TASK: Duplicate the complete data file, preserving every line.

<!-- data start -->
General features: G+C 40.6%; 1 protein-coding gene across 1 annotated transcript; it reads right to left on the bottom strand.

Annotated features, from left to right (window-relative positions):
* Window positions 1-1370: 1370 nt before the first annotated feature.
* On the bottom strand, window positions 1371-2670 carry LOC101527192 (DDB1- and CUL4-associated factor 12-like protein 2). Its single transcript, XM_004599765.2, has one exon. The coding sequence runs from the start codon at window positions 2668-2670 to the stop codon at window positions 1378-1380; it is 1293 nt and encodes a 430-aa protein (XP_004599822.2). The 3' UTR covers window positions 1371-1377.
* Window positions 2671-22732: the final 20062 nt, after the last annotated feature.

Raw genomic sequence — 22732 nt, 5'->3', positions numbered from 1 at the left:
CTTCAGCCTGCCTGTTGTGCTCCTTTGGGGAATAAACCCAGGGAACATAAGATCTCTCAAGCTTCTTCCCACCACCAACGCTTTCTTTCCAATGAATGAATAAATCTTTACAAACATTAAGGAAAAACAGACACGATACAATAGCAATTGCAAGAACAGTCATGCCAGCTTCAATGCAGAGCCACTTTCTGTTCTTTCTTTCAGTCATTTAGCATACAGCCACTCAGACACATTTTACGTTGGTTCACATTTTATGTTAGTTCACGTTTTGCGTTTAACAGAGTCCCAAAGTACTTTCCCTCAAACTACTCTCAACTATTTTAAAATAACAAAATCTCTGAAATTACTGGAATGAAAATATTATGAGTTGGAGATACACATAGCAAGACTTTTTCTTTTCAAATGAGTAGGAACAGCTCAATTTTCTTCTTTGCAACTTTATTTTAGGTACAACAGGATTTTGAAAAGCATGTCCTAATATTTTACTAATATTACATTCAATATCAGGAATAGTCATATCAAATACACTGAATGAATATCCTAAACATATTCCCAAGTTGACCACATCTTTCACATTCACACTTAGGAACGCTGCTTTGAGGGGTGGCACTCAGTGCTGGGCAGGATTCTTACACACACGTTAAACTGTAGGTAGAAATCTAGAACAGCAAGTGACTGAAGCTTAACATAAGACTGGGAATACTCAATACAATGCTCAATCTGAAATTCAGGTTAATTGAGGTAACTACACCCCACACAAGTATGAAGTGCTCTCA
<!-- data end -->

General features: G+C 40.6%; 1 protein-coding gene across 1 annotated transcript; it reads right to left on the bottom strand.

Annotated features, from left to right (window-relative positions):
* Window positions 1-1370: 1370 nt before the first annotated feature.
* On the bottom strand, window positions 1371-2670 carry LOC101527192 (DDB1- and CUL4-associated factor 12-like protein 2). Its single transcript, XM_004599765.2, has one exon. The coding sequence runs from the start codon at window positions 2668-2670 to the stop codon at window positions 1378-1380; it is 1293 nt and encodes a 430-aa protein (XP_004599822.2). The 3' UTR covers window positions 1371-1377.
* Window positions 2671-22732: the final 20062 nt, after the last annotated feature.

Raw genomic sequence — 22732 nt, 5'->3', positions numbered from 1 at the left:
CTTCAGCCTGCCTGTTGTGCTCCTTTGGGGAATAAACCCAGGGAACATAAGATCTCTCAAGCTTCTTCCCACCACCAACGCTTTCTTTCCAATGAATGAATAAATCTTTACAAACATTAAGGAAAAACAGACACGATACAATAGCAATTGCAAGAACAGTCATGCCAGCTTCAATGCAGAGCCACTTTCTGTTCTTTCTTTCAGTCATTTAGCATACAGCCACTCAGACACATTTTACGTTGGTTCACATTTTATGTTAGTTCACGTTTTGCGTTTAACAGAGTCCCAAAGTACTTTCCCTCAAACTACTCTCAACTATTTTAAAATAACAAAATCTCTGAAATTACTGGAATGAAAATATTATGAGTTGGAGATACACATAGCAAGACTTTTTCTTTTCAAATGAGTAGGAACAGCTCAATTTTCTTCTTTGCAACTTTATTTTAGGTACAACAGGATTTTGAAAAGCATGTCCTAATATTTTACTAATATTACATTCAATATCAGGAATAGTCATATCAAATACACTGAATGAATATCCTAAACATATTCCCAAGTTGACCACATCTTTCACATTCACACTTAGGAACGCTGCTTTGAGGGGTGGCACTCAGTGCTGGGCAGGATTCTTACACACACGTTAAACTGTAGGTAGAAATCTAGAACAGCAAGTGACTGAAGCTTAACATAAGACTGGGAATACTCAATACAATGCTCAATCTGAAATTCAGGTTAATTGAGGTAACTACACCCCACACAAGTATGAAGTGCTCTCA